Thursday, 26 May 2016

Remembering… Sierra On-Line games

Remembering… Sierra On-Line games

We recall a ground-breaking, but often risqué developer from the early PC

Hands up those of you old enough to remember King’s Quest? What about Space Quest? Or the Leisure Suit Larry games? These three game series for the early PC are some of the most iconic. Show a screenshot to anyone who’s 40 years old or more, and they’ll be able to tell you the difference between Police Quest and Space Quest, and how rubbing berries on yourself is a good thing to avoid being eaten by a swamp monster.

The Sierra On-Line graphical adventure games were way ahead of their time, in terms of both the number of locations, graphical content, interaction with the player and quite often, risqué content, especially in the form of Leisure Suit Larry.

Basically put, if you owned a PC in the 80s, then there’s a pretty good chance you had at least one of the Sierra On-Line titles, stuffed in the drawer of your computer desk. They were games that created a generation of digital adventurers. Where once gamers worked with static images and countless commands to enter on their 8-bit adventures, Sierra On-Line brought a level of interaction and complexity that hadn’t yet been seen. It was quite an incredible achievement.

Fast forward some years later, and Sierra On-Line pushed the boundaries again, both in graphics, interaction and content, with the release of the full-motion video point-and-click game Phantasmagoria. With scenes of violence and even a rape scene, Phantasmagoria certainly brought with it a hefty amount of controversy – enough to shock several groups into actively banning it. But that only encouraged sales of the game.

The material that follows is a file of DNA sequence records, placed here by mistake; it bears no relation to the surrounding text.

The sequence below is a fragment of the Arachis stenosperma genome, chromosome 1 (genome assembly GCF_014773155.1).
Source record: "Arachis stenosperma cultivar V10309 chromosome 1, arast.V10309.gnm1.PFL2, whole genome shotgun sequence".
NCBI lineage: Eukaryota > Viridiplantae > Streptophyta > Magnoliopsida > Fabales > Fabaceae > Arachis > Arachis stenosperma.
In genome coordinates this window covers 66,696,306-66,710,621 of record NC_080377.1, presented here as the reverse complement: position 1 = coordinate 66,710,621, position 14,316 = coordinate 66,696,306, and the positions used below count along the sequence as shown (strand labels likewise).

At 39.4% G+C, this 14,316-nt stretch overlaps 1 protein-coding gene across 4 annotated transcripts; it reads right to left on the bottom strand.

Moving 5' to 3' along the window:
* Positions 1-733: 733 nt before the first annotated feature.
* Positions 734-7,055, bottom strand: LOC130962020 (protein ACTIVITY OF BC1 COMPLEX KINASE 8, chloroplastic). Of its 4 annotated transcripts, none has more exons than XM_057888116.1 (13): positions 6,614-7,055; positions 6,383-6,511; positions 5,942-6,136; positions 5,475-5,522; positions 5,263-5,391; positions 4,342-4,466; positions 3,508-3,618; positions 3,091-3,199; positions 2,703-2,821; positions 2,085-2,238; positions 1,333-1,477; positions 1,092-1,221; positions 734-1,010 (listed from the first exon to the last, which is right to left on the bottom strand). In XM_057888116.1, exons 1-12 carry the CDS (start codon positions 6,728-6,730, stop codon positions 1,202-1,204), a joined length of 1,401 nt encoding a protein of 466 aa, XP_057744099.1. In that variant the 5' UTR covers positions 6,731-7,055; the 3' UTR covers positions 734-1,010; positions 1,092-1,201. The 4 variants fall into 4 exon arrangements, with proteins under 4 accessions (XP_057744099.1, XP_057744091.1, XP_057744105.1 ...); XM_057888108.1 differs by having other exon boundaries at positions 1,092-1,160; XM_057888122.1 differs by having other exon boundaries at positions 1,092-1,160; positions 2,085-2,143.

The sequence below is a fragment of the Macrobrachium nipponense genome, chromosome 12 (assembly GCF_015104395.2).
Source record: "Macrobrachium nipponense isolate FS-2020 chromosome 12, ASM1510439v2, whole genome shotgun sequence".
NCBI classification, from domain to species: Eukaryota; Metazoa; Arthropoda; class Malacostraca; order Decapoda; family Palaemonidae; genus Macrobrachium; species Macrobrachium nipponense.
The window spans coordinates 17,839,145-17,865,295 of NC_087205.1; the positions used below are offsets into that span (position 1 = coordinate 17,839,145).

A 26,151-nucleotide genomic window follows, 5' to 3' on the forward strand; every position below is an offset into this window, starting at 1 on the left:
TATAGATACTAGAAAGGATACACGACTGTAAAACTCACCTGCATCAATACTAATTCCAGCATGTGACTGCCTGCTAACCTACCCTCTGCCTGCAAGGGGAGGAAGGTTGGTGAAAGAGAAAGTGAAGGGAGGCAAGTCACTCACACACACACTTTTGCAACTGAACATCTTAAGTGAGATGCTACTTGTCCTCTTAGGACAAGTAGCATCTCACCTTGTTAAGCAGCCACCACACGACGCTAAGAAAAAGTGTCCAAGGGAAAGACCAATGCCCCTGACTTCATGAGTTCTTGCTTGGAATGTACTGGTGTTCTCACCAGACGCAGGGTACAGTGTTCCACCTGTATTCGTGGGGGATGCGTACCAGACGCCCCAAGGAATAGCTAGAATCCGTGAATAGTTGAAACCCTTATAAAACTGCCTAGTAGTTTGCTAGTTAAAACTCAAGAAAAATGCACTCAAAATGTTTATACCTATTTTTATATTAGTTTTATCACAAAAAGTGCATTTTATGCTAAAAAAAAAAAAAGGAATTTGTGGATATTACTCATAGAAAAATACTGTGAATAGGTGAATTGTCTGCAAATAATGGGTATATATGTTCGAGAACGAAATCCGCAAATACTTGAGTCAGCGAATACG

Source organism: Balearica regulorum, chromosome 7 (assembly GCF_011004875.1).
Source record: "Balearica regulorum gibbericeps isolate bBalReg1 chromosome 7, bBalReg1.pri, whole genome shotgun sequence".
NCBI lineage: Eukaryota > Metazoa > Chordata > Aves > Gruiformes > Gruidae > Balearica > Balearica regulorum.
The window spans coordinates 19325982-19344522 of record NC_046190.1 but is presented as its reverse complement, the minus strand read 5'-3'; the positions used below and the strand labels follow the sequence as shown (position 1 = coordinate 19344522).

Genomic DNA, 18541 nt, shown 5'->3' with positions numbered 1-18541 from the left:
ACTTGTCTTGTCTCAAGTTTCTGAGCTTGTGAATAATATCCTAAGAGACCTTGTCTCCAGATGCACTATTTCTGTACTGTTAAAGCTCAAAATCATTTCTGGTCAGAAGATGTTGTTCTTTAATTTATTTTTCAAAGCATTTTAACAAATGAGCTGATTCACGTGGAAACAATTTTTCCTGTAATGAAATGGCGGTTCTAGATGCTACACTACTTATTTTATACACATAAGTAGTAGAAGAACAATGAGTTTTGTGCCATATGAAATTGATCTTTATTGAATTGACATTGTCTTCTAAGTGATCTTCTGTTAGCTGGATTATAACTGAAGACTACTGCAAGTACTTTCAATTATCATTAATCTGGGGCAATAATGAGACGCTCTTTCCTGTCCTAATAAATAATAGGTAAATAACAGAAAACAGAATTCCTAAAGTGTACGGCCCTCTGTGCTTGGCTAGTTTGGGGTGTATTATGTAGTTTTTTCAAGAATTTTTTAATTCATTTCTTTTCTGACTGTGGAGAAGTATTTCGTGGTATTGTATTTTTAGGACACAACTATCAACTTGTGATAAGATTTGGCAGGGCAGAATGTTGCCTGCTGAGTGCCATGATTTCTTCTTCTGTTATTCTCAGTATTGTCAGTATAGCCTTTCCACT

For me, the best Sierra On-Line game was Space Quest 2: Vohaul’s Revenge. With a perfectly pitched level of comedy and a great graphical puzzle to work out, it’s the one game in the entire Sierra library that really stood out for me (also, I was never allowed to play Leisure Suit Larry at home).

Its History

Although the name Sierra On-Line started in 1982, the company dates back to 1979, when the company was known as On-Line Systems.

It was founded by husband and wife team Ken and Roberta Williams, who started out programming graphical adventures for the Apple II, with the company’s first game Mystery House.

The success of early titles such as Mystery House, Wizard and Princess and even a Pac-Man clone called Jawbreaker, saw the company enjoying an influx of cash. Never one to shy away from controversy, the company also released a game called Softporn Adventure, with a decidedly risqué cover involving a hot-tub and some of the female members of the company.

By the mid-90s, Sierra On-Line was one of the successful companies in PC gaming and valued at over $15 million dollars. By 1990, the most successful game from the Sierra On-Line stable was released, King’s Quest V, which sold more than 500,000 copies – a record that wasn’t beaten for years.

Phantasmagoria, though, became the best selling game of the company, in 1995. Grossing over $12 million and selling 300,000 copies in the first weekend, it was only beaten by Windows 95 and Microsoft Plus!

The Good

Great point-and-click games, with cheeky humour, superb graphics and mind-bending puzzles.

The Bad

The content was often quite unnecessary, and in the case of Phantasmagoria it was a little too much for most gamers.


Despite the controversial content, Sierra On-Line games made an important mark on PC gaming history. While looking very dated nowadays, they still bring back some fond memories.

Did You Know?

• The hot-tub image women are (from left to right): Diane Siegel, On-Line’s production manager; Susan Davis, the company bookkeeper; Rick Chapman, a waiter from a local restaurant, and Roberta Williams.

• CompUSA, a retailer, refused to stock Phantasmagoria when it was released.

• Mystery House is considered the first graphical adventure game.

• Police Quest is based on the experiences of real-life highway patrol officer Jim Walls.